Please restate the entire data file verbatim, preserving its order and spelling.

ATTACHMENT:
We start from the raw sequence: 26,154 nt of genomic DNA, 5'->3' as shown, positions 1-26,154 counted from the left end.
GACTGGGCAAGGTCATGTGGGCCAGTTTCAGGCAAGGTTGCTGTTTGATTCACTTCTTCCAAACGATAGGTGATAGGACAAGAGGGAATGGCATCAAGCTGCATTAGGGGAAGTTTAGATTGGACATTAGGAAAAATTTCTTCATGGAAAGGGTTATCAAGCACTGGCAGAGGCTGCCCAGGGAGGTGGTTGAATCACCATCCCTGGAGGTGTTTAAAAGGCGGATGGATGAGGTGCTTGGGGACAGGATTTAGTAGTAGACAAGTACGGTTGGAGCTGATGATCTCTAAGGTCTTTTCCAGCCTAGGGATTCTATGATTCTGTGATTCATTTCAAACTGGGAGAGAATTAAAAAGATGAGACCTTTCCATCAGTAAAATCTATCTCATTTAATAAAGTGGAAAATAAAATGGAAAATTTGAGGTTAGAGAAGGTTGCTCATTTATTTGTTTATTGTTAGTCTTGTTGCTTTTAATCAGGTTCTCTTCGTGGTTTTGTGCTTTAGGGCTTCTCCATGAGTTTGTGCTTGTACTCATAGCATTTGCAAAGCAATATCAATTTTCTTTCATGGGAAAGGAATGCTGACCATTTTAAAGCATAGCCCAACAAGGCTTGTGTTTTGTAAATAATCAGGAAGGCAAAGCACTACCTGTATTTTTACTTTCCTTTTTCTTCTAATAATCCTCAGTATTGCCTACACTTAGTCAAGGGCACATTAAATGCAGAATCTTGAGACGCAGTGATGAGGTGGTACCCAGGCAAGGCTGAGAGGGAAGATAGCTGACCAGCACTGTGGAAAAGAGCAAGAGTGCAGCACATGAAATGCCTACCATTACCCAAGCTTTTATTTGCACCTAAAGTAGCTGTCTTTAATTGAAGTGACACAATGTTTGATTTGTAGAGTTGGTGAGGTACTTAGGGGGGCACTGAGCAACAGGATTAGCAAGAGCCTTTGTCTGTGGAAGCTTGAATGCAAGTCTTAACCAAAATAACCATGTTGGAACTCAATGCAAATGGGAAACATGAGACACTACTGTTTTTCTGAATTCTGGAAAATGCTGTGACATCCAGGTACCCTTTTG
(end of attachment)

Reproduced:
We start from the raw sequence: 26,154 nt of genomic DNA, 5'->3' as shown, positions 1-26,154 counted from the left end.
GACTGGGCAAGGTCATGTGGGCCAGTTTCAGGCAAGGTTGCTGTTTGATTCACTTCTTCCAAACGATAGGTGATAGGACAAGAGGGAATGGCATCAAGCTGCATTAGGGGAAGTTTAGATTGGACATTAGGAAAAATTTCTTCATGGAAAGGGTTATCAAGCACTGGCAGAGGCTGCCCAGGGAGGTGGTTGAATCACCATCCCTGGAGGTGTTTAAAAGGCGGATGGATGAGGTGCTTGGGGACAGGATTTAGTAGTAGACAAGTACGGTTGGAGCTGATGATCTCTAAGGTCTTTTCCAGCCTAGGGATTCTATGATTCTGTGATTCATTTCAAACTGGGAGAGAATTAAAAAGATGAGACCTTTCCATCAGTAAAATCTATCTCATTTAATAAAGTGGAAAATAAAATGGAAAATTTGAGGTTAGAGAAGGTTGCTCATTTATTTGTTTATTGTTAGTCTTGTTGCTTTTAATCAGGTTCTCTTCGTGGTTTTGTGCTTTAGGGCTTCTCCATGAGTTTGTGCTTGTACTCATAGCATTTGCAAAGCAATATCAATTTTCTTTCATGGGAAAGGAATGCTGACCATTTTAAAGCATAGCCCAACAAGGCTTGTGTTTTGTAAATAATCAGGAAGGCAAAGCACTACCTGTATTTTTACTTTCCTTTTTCTTCTAATAATCCTCAGTATTGCCTACACTTAGTCAAGGGCACATTAAATGCAGAATCTTGAGACGCAGTGATGAGGTGGTACCCAGGCAAGGCTGAGAGGGAAGATAGCTGACCAGCACTGTGGAAAAGAGCAAGAGTGCAGCACATGAAATGCCTACCATTACCCAAGCTTTTATTTGCACCTAAAGTAGCTGTCTTTAATTGAAGTGACACAATGTTTGATTTGTAGAGTTGGTGAGGTACTTAGGGGGGCACTGAGCAACAGGATTAGCAAGAGCCTTTGTCTGTGGAAGCTTGAATGCAAGTCTTAACCAAAATAACCATGTTGGAACTCAATGCAAATGGGAAACATGAGACACTACTGTTTTTCTGAATTCTGGAAAATGCTGTGACATCCAGGTACCCTTTTG